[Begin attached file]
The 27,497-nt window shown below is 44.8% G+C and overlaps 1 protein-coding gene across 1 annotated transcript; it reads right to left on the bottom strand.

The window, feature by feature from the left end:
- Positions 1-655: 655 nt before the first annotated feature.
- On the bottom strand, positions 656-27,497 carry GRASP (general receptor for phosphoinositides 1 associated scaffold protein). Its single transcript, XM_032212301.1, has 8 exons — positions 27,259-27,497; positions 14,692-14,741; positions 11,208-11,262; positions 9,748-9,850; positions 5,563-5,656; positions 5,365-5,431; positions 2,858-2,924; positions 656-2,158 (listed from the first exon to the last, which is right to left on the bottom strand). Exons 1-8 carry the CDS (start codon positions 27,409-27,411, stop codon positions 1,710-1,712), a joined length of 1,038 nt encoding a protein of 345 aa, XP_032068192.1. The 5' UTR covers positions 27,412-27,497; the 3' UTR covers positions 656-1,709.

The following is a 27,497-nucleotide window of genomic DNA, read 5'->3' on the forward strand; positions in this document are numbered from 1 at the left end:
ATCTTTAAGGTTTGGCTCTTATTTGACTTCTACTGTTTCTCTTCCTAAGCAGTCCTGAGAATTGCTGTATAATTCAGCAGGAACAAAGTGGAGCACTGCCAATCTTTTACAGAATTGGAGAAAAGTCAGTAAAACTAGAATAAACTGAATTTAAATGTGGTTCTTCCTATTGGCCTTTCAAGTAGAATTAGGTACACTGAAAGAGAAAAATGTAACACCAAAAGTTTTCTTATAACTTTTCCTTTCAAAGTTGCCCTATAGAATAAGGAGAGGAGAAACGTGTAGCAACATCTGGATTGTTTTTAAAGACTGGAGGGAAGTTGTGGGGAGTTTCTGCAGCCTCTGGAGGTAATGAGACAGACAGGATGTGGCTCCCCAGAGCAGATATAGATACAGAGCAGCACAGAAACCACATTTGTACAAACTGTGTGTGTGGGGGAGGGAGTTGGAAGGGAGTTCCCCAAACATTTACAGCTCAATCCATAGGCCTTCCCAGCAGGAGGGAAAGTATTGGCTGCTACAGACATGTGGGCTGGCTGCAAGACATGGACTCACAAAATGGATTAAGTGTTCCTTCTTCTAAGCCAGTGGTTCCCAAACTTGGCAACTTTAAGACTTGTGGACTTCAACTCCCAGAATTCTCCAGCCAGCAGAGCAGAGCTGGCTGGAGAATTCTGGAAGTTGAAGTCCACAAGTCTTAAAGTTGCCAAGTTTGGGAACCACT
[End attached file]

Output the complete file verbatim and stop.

The 27,497-nt window shown below is 44.8% G+C and overlaps 1 protein-coding gene across 1 annotated transcript; it reads right to left on the bottom strand.

The window, feature by feature from the left end:
- Positions 1-655: 655 nt before the first annotated feature.
- On the bottom strand, positions 656-27,497 carry GRASP (general receptor for phosphoinositides 1 associated scaffold protein). Its single transcript, XM_032212301.1, has 8 exons — positions 27,259-27,497; positions 14,692-14,741; positions 11,208-11,262; positions 9,748-9,850; positions 5,563-5,656; positions 5,365-5,431; positions 2,858-2,924; positions 656-2,158 (listed from the first exon to the last, which is right to left on the bottom strand). Exons 1-8 carry the CDS (start codon positions 27,409-27,411, stop codon positions 1,710-1,712), a joined length of 1,038 nt encoding a protein of 345 aa, XP_032068192.1. The 5' UTR covers positions 27,412-27,497; the 3' UTR covers positions 656-1,709.

The following is a 27,497-nucleotide window of genomic DNA, read 5'->3' on the forward strand; positions in this document are numbered from 1 at the left end:
ATCTTTAAGGTTTGGCTCTTATTTGACTTCTACTGTTTCTCTTCCTAAGCAGTCCTGAGAATTGCTGTATAATTCAGCAGGAACAAAGTGGAGCACTGCCAATCTTTTACAGAATTGGAGAAAAGTCAGTAAAACTAGAATAAACTGAATTTAAATGTGGTTCTTCCTATTGGCCTTTCAAGTAGAATTAGGTACACTGAAAGAGAAAAATGTAACACCAAAAGTTTTCTTATAACTTTTCCTTTCAAAGTTGCCCTATAGAATAAGGAGAGGAGAAACGTGTAGCAACATCTGGATTGTTTTTAAAGACTGGAGGGAAGTTGTGGGGAGTTTCTGCAGCCTCTGGAGGTAATGAGACAGACAGGATGTGGCTCCCCAGAGCAGATATAGATACAGAGCAGCACAGAAACCACATTTGTACAAACTGTGTGTGTGGGGGAGGGAGTTGGAAGGGAGTTCCCCAAACATTTACAGCTCAATCCATAGGCCTTCCCAGCAGGAGGGAAAGTATTGGCTGCTACAGACATGTGGGCTGGCTGCAAGACATGGACTCACAAAATGGATTAAGTGTTCCTTCTTCTAAGCCAGTGGTTCCCAAACTTGGCAACTTTAAGACTTGTGGACTTCAACTCCCAGAATTCTCCAGCCAGCAGAGCAGAGCTGGCTGGAGAATTCTGGAAGTTGAAGTCCACAAGTCTTAAAGTTGCCAAGTTTGGGAACCACT